|György Faludy (1910-2006) was one
of the great poets of modern
He spent his final, extraordinarily creative, years in his
Hungary, where he returned after decades of self-imposed
exile. He then
married Fanny Kovács, a poet aged 28, and outraged the
his riotous way of life while basking in the love of his
loyal public. Maecenas Press of Budapest has marked the
his birth by publishing a Faludy collection in English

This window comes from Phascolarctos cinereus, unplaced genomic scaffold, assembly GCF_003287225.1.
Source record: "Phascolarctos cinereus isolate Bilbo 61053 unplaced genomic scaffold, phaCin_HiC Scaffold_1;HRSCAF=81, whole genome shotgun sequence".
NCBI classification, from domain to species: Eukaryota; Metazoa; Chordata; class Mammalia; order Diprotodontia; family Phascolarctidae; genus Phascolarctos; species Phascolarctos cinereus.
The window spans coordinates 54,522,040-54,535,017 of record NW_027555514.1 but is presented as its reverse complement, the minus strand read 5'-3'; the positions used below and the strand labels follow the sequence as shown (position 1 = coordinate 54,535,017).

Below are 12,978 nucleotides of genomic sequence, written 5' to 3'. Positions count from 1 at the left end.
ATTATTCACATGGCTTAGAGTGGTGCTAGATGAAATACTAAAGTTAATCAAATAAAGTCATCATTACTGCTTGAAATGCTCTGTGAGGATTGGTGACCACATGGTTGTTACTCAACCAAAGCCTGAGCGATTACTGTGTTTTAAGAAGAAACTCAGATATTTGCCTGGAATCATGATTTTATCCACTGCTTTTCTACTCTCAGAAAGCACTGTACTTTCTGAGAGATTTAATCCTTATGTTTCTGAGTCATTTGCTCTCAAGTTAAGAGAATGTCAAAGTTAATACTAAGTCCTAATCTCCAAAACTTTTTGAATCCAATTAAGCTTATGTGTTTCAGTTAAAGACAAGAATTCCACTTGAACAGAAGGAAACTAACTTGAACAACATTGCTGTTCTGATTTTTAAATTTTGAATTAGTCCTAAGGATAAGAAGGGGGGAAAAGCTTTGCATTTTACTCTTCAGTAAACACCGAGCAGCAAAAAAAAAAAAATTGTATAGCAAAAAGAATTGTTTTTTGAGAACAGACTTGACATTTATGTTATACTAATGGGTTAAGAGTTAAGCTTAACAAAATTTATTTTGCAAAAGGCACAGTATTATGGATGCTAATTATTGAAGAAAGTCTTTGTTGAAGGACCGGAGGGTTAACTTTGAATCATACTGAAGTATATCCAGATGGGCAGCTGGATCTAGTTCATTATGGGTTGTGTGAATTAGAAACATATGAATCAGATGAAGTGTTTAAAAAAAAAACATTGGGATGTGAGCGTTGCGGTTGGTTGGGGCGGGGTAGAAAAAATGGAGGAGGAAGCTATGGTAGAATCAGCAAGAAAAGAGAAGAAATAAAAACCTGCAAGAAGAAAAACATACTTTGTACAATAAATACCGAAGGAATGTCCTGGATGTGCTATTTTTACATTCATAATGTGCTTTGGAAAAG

Vers/37 Poems, trans. Peter Zollman, 2010, 208pp.,
2,490 Forints or about £8).
His 1962 memoir, My Happy Days in Hell, is published in Penguin Modern Classics. It is an incisive account of the demoralising effects of Communism and the horrors of forced labour - but is also very funny, and utterly life-enhancing. The critic Philip Toynbee once wrote: 'Faludy is the man we would all like to be.' Few books say as much about the central, most appalling experiences of the twentieth century.